Tree Pruning Techniques
Why should I prune?
Pruning properly can make trees more attractive and healthier and increase their productivity. Poorly or unpruned trees can pose a safety risk to people and property.
Pruning can be both an art and a science. Bonsai and topiary are examples of plant art that require special pruning techniques. Even these unique plant forms can be pruned using the same scientific principles. This publication will give you the information to properly prune your plants. This knowledge will allow you to create a more artistic style of pruning based on your own preferences and experiences.
Orchard pruning is different from landscape tree pruning. An orchard's purpose is to increase fruit production and maximize economic return. Pruning trees for landscape purposes is done to preserve the tree's natural form, health, and longevity. It also helps to reduce potential hazards from unrestricted branch growth and improper pruning. Sometimes, it is necessary to prune a tree to reduce its size. However, this often means that the tree was not right for the landscape. To minimize the damage to property or injury caused by poor branch attachment, size-reduction pruning in landscape trees is recommended.
What do I look for?
If a branch meets the following criteria, you can prune it.
- Dead, dying, or severely ill branches
- At the trunk's base, sprouts form
- Branch growth towards or across the tree’s center
- Crossed limbs may rub together in the future or rub in the past
- Crotches with V-shaped shapes
- Multiple leaders are upright branches that compete with secondary trunks and may develop into additional trunks.
- Neighborly growth (interfering in power lines, sidewalks and buildings, traffic or visibility, etc.
When do I prune?
Pruning deciduous trees during the dormant period is possible after leaves have fallen in November or October, but it's best to prune them from January to March. You should finish pruning in spring before the color of the leaves and flowers emerges. Many of a tree's nutrients and carbohydrates are stored in its roots and wood during the winter. This means that fewer of the resources necessary for growth and overall health can be lost if a limb is taken away. Once leaves are formed, food reserves in the leaves are now more susceptible to being lost by pruning. The flow of sap from wounds is reduced by pruning in the dormant season, which also decreases the risk of disease and insects.
Pruning evergreen trees late in the dormant seasons, just before new growth starts, is a good idea. You can use light pruning to gather greens for holidays, but not too much.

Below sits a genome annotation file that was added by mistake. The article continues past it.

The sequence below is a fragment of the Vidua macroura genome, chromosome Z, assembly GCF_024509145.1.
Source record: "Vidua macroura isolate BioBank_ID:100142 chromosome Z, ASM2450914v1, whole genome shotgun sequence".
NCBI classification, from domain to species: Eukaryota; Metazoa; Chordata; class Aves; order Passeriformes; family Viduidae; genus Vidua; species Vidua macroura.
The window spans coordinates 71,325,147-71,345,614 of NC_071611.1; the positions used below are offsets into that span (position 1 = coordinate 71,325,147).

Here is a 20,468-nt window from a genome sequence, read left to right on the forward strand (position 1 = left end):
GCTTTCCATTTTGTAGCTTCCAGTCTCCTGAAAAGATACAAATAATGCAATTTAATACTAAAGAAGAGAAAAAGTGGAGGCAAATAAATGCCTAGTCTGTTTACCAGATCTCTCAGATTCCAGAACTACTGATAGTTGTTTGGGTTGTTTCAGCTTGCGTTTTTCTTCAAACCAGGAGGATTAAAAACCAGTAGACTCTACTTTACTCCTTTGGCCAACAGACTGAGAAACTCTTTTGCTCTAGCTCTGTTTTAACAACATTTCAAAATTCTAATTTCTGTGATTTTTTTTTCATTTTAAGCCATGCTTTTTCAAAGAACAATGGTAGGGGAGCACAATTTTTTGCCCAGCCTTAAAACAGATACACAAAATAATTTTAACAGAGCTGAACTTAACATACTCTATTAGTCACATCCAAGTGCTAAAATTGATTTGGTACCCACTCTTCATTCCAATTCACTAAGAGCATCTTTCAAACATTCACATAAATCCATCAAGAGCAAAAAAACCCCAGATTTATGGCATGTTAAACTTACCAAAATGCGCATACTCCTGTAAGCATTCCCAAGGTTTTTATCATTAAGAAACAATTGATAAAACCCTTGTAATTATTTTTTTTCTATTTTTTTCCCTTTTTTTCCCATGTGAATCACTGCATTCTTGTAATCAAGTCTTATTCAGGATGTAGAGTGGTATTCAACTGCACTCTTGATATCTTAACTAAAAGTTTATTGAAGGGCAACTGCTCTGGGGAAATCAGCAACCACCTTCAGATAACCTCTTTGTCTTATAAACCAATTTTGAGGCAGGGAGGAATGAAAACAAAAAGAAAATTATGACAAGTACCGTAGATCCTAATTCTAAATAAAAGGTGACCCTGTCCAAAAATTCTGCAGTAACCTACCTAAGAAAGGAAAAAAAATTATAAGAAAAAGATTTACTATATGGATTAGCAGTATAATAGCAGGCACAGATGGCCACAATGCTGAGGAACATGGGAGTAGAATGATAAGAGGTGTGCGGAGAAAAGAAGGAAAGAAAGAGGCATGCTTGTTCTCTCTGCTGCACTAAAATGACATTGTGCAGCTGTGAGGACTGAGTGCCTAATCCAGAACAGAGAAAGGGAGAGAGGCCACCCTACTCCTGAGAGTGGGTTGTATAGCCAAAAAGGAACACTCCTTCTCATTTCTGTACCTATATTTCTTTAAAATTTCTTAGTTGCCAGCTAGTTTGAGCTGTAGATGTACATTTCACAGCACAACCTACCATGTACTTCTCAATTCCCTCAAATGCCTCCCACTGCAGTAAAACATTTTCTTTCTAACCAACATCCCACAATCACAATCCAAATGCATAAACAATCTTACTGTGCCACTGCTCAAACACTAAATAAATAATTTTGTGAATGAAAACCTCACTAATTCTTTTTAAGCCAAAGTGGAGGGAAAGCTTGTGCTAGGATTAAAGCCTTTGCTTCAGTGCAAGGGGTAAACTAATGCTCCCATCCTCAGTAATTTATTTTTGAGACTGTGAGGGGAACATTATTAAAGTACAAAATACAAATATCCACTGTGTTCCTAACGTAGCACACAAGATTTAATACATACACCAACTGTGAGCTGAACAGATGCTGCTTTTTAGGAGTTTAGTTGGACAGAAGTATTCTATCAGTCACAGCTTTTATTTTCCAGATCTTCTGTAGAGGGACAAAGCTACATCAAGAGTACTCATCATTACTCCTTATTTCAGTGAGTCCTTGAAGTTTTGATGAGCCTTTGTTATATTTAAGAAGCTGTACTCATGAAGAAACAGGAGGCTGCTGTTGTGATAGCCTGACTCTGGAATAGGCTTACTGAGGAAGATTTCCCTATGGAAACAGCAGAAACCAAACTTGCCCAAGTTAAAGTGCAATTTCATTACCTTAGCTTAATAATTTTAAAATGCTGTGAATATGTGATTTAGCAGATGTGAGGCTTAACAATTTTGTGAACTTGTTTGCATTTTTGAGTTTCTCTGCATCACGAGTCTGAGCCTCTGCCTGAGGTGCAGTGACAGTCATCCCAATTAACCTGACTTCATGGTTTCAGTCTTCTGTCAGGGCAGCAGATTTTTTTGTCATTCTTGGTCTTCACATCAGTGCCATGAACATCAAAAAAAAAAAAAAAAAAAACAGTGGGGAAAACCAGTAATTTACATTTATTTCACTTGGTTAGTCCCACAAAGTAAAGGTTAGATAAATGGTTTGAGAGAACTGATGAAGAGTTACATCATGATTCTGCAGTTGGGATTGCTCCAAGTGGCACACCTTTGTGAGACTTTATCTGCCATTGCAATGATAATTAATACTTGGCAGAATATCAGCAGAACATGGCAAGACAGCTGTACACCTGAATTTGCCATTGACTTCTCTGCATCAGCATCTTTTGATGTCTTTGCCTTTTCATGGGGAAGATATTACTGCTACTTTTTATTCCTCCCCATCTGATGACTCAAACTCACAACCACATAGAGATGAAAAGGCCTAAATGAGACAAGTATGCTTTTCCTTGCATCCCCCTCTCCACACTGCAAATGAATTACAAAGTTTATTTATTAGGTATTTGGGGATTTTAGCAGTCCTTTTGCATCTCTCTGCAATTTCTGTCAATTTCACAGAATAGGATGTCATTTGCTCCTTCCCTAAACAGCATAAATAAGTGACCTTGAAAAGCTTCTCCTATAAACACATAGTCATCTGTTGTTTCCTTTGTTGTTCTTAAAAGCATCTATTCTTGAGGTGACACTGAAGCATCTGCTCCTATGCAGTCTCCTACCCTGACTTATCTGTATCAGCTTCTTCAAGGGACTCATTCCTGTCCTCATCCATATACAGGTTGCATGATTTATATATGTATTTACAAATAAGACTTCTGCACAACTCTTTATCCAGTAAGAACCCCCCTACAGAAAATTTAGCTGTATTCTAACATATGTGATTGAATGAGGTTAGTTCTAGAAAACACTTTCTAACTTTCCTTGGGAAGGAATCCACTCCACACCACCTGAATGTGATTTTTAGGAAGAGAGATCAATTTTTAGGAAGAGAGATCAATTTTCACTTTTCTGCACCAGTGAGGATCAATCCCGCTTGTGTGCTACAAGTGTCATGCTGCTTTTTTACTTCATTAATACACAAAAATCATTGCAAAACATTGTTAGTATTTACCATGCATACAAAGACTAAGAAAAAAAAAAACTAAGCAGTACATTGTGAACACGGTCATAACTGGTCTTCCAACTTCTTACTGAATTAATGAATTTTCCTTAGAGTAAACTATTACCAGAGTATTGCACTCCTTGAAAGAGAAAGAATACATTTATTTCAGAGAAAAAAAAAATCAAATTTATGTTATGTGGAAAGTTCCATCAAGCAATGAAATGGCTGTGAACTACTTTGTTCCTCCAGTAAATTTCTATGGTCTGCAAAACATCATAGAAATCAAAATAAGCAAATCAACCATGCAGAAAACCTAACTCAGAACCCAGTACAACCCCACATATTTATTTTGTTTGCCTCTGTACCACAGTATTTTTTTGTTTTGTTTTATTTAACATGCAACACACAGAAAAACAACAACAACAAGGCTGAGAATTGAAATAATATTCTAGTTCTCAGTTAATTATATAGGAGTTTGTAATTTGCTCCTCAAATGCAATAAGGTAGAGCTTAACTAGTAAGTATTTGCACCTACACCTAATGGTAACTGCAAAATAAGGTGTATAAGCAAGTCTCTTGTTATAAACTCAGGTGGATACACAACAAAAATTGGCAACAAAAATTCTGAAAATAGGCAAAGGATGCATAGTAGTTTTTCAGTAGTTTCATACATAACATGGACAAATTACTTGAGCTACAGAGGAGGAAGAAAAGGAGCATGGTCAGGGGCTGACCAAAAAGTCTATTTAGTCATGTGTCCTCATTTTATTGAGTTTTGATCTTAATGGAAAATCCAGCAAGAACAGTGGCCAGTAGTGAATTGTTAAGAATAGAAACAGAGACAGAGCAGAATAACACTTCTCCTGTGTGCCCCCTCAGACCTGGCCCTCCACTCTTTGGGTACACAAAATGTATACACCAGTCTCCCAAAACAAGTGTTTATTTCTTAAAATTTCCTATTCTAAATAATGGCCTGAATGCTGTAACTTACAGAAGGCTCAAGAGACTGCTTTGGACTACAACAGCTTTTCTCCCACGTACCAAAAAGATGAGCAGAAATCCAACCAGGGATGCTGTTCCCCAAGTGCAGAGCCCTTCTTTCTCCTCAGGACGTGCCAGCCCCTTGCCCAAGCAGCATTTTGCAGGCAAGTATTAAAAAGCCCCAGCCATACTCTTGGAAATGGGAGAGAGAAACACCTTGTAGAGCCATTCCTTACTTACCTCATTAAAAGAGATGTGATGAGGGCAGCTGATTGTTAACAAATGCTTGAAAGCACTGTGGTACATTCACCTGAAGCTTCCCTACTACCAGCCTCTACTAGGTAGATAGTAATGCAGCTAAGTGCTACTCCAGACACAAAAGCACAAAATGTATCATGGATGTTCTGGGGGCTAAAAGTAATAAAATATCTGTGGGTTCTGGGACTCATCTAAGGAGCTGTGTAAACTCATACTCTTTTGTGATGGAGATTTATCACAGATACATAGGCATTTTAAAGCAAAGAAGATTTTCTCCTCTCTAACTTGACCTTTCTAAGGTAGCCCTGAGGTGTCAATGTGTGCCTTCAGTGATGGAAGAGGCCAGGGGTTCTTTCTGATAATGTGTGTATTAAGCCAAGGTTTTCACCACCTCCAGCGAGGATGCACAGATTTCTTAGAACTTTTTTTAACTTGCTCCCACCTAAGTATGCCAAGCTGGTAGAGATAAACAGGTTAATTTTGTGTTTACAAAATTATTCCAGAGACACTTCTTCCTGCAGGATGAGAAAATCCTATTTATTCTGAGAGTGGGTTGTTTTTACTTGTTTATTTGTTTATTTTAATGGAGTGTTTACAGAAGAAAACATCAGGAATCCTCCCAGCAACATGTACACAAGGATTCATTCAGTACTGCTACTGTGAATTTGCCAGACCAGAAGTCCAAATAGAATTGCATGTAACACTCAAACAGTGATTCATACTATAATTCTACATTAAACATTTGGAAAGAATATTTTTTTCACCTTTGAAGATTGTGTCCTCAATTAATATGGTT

For spring-flowering trees that carry preformed flower buds throughout the winter, summer pruning is often recommended. This helps reduce the chance of losing flowers that are still in the buds. Summer pruning can be done on other trees. However, it is best to limit summer pruning to the removal of deadwood and new branches not exceeding your thumb's thickness.
Pruning young trees is better than corrective pruning large trees. Pruning young trees removes fewer branches, which reduces food reserves and causes smaller wounds that heal faster.
Do You Need a Professional?
A professional tree care specialist may be needed. While most tree pruning can be done by homeowners, it can be dangerous to prune heavy, large limbs from mature trees with sharp tools. Call a professional if power lines, heights, or valuable property are located below the tree. The power company should prune any tree, branches, equipment, or people that may be in direct contact with power lines. Make sure they use proper pruning techniques.
Verify that professional arborists are licensed, bonded, and insured. Some arborists might also be certified by a professional organization, such as the International Society of Arborists. ISA-certified arborists have taken exams to prove their knowledge about proper tree care practices. They also attend updates training every year. These arborists can help you avoid personal injury and property damage, and ensure that your trees are not damaged by incorrect pruning. Ask the arborist any questions and request references from previous pruning jobs. New Mexico has many arborists who are certified by the ISA. You may find contact information in your phone book.
What tools do I need?
You may need to prune branches of different sizes.
- Hand shear
- Lopper shears
- A pruning saw
- A chainsaw
- Safety goggles, hard hat
Where do I cut?
Good pruning starts with the cut. Always cut back to the point of a branch, twig, or bud. This will ensure that the tree grows in the desired direction. This encourages healthy, controlled new growth. Don't cut if you are unsure whether to take out a branch. It can always be cut again later, but it cannot be put back.
A "collar" is placed between each branch and the trunk at the point where they originate from the trunk. The branch collar is made up of vascular tissue from the trunk and branch. You can damage the tree trunk's natural protection mechanisms by cutting into the trunk tissue. Cut your pruning beyond the collar of the branch, leaving no stub.
Tree Trimming Pros St Lucie
Port St. Lucie, FL
(772) 268 9770